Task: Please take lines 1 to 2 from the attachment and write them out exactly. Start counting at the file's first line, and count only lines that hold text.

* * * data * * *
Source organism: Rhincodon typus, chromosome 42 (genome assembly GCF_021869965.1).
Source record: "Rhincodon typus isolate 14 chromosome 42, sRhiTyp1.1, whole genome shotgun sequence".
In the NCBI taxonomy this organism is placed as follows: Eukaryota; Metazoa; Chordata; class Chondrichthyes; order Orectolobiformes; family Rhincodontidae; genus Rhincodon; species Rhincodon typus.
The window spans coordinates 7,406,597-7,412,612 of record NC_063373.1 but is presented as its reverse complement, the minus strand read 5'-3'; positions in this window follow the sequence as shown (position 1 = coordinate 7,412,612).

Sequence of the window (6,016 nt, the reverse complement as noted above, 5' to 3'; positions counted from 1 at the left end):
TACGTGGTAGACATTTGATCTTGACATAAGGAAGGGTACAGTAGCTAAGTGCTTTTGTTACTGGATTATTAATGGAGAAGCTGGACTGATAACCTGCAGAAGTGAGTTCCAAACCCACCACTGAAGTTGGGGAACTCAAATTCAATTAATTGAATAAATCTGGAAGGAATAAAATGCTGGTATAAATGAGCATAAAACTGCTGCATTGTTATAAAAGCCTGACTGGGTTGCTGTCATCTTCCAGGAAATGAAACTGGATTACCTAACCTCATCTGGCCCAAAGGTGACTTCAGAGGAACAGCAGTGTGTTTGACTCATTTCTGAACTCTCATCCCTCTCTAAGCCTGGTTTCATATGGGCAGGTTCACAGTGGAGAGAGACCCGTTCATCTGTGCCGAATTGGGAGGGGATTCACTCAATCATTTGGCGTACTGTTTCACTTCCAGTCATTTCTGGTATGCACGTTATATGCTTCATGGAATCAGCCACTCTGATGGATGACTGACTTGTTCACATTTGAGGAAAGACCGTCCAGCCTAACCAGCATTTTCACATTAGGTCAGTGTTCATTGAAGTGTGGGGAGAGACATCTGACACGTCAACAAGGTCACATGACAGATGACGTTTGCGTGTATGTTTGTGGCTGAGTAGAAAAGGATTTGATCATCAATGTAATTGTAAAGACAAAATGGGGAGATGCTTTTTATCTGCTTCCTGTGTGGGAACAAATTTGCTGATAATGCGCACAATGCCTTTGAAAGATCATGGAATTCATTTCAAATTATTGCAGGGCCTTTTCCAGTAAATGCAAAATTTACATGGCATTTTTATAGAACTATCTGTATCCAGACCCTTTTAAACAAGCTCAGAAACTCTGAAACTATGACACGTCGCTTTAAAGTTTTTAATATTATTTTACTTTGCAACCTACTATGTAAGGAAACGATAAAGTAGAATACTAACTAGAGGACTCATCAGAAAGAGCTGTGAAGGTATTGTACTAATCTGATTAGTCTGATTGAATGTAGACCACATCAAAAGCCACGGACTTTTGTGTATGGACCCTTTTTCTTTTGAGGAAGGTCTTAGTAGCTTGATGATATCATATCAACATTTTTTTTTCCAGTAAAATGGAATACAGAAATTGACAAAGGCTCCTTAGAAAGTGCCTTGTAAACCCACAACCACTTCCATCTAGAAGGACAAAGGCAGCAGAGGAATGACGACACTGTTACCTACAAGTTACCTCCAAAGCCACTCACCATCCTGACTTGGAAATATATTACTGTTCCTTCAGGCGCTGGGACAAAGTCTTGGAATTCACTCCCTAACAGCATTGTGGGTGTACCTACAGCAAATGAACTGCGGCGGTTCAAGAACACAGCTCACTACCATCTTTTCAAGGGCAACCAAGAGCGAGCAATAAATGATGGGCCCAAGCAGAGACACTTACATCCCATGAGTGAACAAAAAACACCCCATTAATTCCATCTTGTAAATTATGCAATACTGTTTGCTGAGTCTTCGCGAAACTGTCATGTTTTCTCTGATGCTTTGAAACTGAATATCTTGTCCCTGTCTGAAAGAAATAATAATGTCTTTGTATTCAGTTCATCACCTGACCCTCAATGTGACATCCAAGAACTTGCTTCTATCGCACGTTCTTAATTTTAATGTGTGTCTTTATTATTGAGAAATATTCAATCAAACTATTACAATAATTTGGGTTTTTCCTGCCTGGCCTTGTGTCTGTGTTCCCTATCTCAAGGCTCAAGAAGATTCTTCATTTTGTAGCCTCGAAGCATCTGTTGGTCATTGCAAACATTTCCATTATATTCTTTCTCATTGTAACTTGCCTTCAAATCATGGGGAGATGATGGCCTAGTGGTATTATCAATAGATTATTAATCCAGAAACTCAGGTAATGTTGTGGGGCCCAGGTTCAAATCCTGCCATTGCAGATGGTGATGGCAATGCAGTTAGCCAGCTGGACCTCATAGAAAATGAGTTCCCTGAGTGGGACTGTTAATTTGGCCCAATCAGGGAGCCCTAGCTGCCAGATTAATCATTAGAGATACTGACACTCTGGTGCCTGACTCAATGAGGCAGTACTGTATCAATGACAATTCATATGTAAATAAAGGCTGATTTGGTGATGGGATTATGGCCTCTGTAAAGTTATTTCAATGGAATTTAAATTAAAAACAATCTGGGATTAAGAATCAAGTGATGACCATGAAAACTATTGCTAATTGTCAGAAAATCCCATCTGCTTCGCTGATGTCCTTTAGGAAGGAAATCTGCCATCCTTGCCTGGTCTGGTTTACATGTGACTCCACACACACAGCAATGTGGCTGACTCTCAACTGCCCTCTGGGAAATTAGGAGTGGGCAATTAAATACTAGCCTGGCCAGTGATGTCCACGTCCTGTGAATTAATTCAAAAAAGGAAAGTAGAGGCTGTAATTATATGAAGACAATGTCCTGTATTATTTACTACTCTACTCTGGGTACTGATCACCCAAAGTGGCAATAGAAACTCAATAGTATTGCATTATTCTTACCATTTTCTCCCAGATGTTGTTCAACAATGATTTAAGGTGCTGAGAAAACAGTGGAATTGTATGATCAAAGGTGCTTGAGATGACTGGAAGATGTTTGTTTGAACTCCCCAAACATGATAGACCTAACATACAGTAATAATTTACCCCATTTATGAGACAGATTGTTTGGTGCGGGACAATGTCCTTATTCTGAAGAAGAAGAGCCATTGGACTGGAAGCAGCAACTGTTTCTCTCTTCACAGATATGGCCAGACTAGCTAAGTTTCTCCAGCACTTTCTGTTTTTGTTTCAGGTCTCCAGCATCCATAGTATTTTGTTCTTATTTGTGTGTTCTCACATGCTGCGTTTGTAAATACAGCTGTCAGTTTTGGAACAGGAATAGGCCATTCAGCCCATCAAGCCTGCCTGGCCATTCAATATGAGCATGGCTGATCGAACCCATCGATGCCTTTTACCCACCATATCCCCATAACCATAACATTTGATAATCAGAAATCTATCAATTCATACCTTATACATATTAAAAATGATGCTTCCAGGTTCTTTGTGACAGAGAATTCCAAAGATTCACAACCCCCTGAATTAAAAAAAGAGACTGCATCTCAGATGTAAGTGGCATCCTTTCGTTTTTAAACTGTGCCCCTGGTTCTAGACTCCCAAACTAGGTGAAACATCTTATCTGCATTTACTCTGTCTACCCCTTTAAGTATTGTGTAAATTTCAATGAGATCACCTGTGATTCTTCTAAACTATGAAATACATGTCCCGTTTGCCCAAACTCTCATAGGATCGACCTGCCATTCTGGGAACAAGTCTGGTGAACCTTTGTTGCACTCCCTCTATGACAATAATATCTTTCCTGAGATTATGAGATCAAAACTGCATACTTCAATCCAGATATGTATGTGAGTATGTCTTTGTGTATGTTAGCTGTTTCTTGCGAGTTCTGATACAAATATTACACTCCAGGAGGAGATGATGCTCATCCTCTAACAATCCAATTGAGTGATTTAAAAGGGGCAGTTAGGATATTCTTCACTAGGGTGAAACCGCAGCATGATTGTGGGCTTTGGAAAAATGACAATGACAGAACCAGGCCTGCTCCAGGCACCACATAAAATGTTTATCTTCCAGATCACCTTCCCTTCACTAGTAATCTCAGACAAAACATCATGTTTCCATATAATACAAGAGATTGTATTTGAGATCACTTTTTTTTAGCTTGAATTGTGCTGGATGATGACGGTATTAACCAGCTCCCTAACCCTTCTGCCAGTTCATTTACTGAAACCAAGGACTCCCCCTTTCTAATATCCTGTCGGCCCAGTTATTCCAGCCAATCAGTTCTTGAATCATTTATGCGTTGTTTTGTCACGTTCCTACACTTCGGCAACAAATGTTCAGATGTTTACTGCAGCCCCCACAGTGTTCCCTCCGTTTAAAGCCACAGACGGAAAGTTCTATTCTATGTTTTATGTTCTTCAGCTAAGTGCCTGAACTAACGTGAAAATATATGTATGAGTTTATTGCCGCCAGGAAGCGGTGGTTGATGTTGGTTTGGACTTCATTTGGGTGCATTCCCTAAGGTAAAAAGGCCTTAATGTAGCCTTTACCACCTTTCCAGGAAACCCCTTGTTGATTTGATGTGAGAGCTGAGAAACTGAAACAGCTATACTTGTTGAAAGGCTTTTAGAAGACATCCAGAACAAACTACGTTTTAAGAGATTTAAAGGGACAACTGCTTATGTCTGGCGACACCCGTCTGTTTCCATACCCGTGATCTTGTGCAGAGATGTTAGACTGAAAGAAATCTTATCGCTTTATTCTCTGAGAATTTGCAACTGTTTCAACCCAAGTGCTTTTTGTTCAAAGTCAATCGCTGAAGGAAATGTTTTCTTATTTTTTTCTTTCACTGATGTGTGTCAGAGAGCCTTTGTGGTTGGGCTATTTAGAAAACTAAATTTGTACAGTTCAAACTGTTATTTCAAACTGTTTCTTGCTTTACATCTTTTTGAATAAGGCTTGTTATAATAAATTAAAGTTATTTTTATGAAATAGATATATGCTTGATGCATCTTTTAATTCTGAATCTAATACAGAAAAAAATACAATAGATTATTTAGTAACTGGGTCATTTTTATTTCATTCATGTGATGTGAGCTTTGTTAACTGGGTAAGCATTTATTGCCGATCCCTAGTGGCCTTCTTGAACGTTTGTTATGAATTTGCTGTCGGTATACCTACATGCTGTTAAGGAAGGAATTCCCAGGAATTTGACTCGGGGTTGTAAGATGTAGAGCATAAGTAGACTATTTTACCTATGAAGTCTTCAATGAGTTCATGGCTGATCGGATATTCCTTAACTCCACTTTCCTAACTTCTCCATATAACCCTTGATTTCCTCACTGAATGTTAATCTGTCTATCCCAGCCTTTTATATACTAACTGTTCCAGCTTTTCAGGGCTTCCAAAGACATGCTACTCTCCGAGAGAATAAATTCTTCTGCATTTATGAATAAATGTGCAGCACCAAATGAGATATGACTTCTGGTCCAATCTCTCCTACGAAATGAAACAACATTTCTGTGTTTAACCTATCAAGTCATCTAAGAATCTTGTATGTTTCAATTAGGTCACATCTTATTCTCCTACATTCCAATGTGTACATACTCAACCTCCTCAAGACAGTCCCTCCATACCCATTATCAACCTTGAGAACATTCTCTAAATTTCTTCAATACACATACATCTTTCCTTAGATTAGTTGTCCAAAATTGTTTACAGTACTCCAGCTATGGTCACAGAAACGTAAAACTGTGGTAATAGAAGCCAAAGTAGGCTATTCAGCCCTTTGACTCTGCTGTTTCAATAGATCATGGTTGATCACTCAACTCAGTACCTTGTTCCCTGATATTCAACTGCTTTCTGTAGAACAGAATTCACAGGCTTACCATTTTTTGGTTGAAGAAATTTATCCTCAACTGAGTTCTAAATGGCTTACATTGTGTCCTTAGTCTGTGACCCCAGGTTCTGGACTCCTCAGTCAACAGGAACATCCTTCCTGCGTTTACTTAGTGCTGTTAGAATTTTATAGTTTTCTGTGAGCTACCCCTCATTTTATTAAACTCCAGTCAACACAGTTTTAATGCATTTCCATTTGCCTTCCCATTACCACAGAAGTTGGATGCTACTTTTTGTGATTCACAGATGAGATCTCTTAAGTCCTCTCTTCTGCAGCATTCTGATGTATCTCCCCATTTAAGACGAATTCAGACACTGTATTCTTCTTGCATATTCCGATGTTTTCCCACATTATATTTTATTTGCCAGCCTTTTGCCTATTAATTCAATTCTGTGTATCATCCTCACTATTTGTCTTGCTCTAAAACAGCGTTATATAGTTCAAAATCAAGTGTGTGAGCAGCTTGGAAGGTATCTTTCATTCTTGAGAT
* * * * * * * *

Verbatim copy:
Source organism: Rhincodon typus, chromosome 42 (genome assembly GCF_021869965.1).
Source record: "Rhincodon typus isolate 14 chromosome 42, sRhiTyp1.1, whole genome shotgun sequence".